TimesCity, a popular destination that has so far helped us explore restaurants, nightlife, events and movies, is all set to hold it’s first ever Gourmet Week from July 15-21, 2013. The event taking place in three cities in the country – Delhi, Mumbai and Bangalore, gives foodies a chance to dig in without burning a hole in their pocket.
With an expansive choice of cuisines ranging from Japanese, Chinese, Italian and Indian, gourmands can explore platters from around the world at select Times Food Award winning restaurants.
To give you a taste of these, the curators have worked closely with chefs of these restaurants and have crafted up a menu that highlights 3 best dishes from each menu, starting at Rs 750 per person.
We tried the menu at Cafe Zoe and came home pleasantly satisfied for Rs 1200 per head. Here is a look at what our first course looked like.
You know you’re doing something right when a friend reads your blog, comments, encourages and even guest posts for you. You already know Celery but a formal introduction is in order as she partners with me on Alice Wandering… and we take this blog to the moon and you with us. 😀
Sonal Ved is a camera-shy writer, food critic, vegetarian baker and a blogger at When Harry Met Celery. After a stint at a popular Mumbai-based tabloid, she is now consulting for bakeries. Buying exotic cheeses in the name of research, taming her kitchen garden, collecting cookie cutters and lunching during ‘work’ hours are her hobbies.
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This one time, my friend Nidhi and I walked for 45 minutes in search of a bar where we could hang, talk and bitch out the boys. We had to resort to a popular bar in a 5 star hotel by the beach. Almost a year later, I heard of Vinoteca by Sula opening at Worli. I was jumping with joy. Not only are the Sula Vineyards quickly becoming my favourite weekend getaway but also we single girls in the city now have a bar to go to.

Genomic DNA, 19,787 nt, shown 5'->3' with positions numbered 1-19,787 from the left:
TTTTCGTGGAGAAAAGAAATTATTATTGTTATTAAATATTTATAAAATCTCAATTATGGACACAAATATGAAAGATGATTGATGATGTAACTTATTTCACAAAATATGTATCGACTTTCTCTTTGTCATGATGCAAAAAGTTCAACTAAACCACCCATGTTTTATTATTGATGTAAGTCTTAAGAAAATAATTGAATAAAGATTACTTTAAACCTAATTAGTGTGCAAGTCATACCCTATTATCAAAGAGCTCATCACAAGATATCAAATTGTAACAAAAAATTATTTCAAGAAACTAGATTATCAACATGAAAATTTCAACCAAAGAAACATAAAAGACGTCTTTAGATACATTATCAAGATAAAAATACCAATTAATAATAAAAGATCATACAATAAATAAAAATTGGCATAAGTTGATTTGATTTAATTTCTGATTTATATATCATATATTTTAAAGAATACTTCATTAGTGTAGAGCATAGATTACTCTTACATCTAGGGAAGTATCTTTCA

I’m not really into alcohol. When I make drinking plans, it is understood that I will be sipping on wine (white or rosé) and those accompanying me will be washing down whiskey, rum or vodka as they please. And that’s another reason Vinoteca is the perfect option for me. A selection of wines I’m way too familiar with and a variety of Spanish food. Couldn’t get better.
We sampled practically all the vegetarian food on the menu. Of course, we began our meal with the famous patatas bravas. You might remember me telling you about my friend’s love for potato wedges. A tapa of patatas bravas brought a huge smile to her face. The portion size was quite good too. We were munching on it right till the end.
I was first introduced to this Mediterranean pub by a friend on a Sunday evening. A bunch of us girls tried a couple of cocktails and some starters and went back home with some good memories. I was fascinated with the details, the wishing bottles, the coasters, the beer chugging contests, the menu and the “little door”.
An exchange of facebook messages later, I found myself at The Little Door again. Only this time I was in my Alice avatar, ready to pose and pout and review the mocktails, starters and mains.
On speaking with the really tall manager, I discovered that the owners of the place had turned vegetarian for a year or two. In that time, they realised that most bars in the city didn’t have sufficient vegetarian options. Bearing that knowledge, when devising the menu for The Little Door, they focused on the vegetarian section with as much vigour as the non-vegetarian. Which worked out perfectly well for me. The fun menu is divided into three: “from the farmers”, “from the fishermen” and “from the hunters”.
Now for some fun reading. As you already know, this Hard Rock Cafe tasting was going to involve the company of a person who shot my HRC glassware collection. As a matter of happy co-incidence, it was Salonee Gadgil of bellyfirst.
Given the number of ‘new’ items on the menu and the large portions of the dishes, it was a tough decision to make. For starters, the chef recommended saag paneer and we went with it. Now, as a vegetarian, I love paneer! Saag, not so much. So I was pleasantly surprised at the preparation and presentation of this dish. Served on a fajita plate, the paneer cooked in a Tunisian sauce is accompanied by a generous quantity of spinach. The idea is to let the spinach keep cooking as it rests on the table. This rich paneer is to be coated in a yoghurt dip, stuffed in pita like bread and had as a pocket. Quite the bite!
Needless to say, you have to try it on your next visit.